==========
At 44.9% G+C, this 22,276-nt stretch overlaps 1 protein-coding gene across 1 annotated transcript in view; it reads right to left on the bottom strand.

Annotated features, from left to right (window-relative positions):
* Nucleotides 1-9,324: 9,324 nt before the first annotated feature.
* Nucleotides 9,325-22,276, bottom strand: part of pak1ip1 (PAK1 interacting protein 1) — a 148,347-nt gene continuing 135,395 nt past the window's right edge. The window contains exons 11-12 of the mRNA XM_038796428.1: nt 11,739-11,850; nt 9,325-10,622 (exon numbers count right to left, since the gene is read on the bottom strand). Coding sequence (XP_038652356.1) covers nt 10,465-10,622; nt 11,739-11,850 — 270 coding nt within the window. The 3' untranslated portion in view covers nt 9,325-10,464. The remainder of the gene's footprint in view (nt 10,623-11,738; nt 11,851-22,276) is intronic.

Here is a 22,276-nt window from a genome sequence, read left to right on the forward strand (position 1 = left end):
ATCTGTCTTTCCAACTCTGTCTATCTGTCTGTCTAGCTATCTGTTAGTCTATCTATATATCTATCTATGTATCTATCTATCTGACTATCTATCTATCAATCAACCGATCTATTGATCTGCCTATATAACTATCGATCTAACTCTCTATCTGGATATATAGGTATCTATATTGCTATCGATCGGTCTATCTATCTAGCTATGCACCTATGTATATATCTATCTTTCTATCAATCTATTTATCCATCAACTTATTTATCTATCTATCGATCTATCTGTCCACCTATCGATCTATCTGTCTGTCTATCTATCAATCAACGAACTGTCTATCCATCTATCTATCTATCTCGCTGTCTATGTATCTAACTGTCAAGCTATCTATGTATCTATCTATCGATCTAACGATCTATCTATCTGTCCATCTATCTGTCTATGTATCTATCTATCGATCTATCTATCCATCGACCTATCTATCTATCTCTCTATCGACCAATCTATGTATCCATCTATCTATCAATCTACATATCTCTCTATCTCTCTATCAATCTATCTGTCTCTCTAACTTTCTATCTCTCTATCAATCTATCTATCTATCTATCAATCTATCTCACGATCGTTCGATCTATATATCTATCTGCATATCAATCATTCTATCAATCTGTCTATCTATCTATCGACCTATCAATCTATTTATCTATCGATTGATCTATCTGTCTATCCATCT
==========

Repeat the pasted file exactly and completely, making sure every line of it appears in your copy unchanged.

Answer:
At 44.9% G+C, this 22,276-nt stretch overlaps 1 protein-coding gene across 1 annotated transcript in view; it reads right to left on the bottom strand.

Annotated features, from left to right (window-relative positions):
* Nucleotides 1-9,324: 9,324 nt before the first annotated feature.
* Nucleotides 9,325-22,276, bottom strand: part of pak1ip1 (PAK1 interacting protein 1) — a 148,347-nt gene continuing 135,395 nt past the window's right edge. The window contains exons 11-12 of the mRNA XM_038796428.1: nt 11,739-11,850; nt 9,325-10,622 (exon numbers count right to left, since the gene is read on the bottom strand). Coding sequence (XP_038652356.1) covers nt 10,465-10,622; nt 11,739-11,850 — 270 coding nt within the window. The 3' untranslated portion in view covers nt 9,325-10,464. The remainder of the gene's footprint in view (nt 10,623-11,738; nt 11,851-22,276) is intronic.

Here is a 22,276-nt window from a genome sequence, read left to right on the forward strand (position 1 = left end):
ATCTGTCTTTCCAACTCTGTCTATCTGTCTGTCTAGCTATCTGTTAGTCTATCTATATATCTATCTATGTATCTATCTATCTGACTATCTATCTATCAATCAACCGATCTATTGATCTGCCTATATAACTATCGATCTAACTCTCTATCTGGATATATAGGTATCTATATTGCTATCGATCGGTCTATCTATCTAGCTATGCACCTATGTATATATCTATCTTTCTATCAATCTATTTATCCATCAACTTATTTATCTATCTATCGATCTATCTGTCCACCTATCGATCTATCTGTCTGTCTATCTATCAATCAACGAACTGTCTATCCATCTATCTATCTATCTCGCTGTCTATGTATCTAACTGTCAAGCTATCTATGTATCTATCTATCGATCTAACGATCTATCTATCTGTCCATCTATCTGTCTATGTATCTATCTATCGATCTATCTATCCATCGACCTATCTATCTATCTCTCTATCGACCAATCTATGTATCCATCTATCTATCAATCTACATATCTCTCTATCTCTCTATCAATCTATCTGTCTCTCTAACTTTCTATCTCTCTATCAATCTATCTATCTATCTATCAATCTATCTCACGATCGTTCGATCTATATATCTATCTGCATATCAATCATTCTATCAATCTGTCTATCTATCTATCGACCTATCAATCTATTTATCTATCGATTGATCTATCTGTCTATCCATCT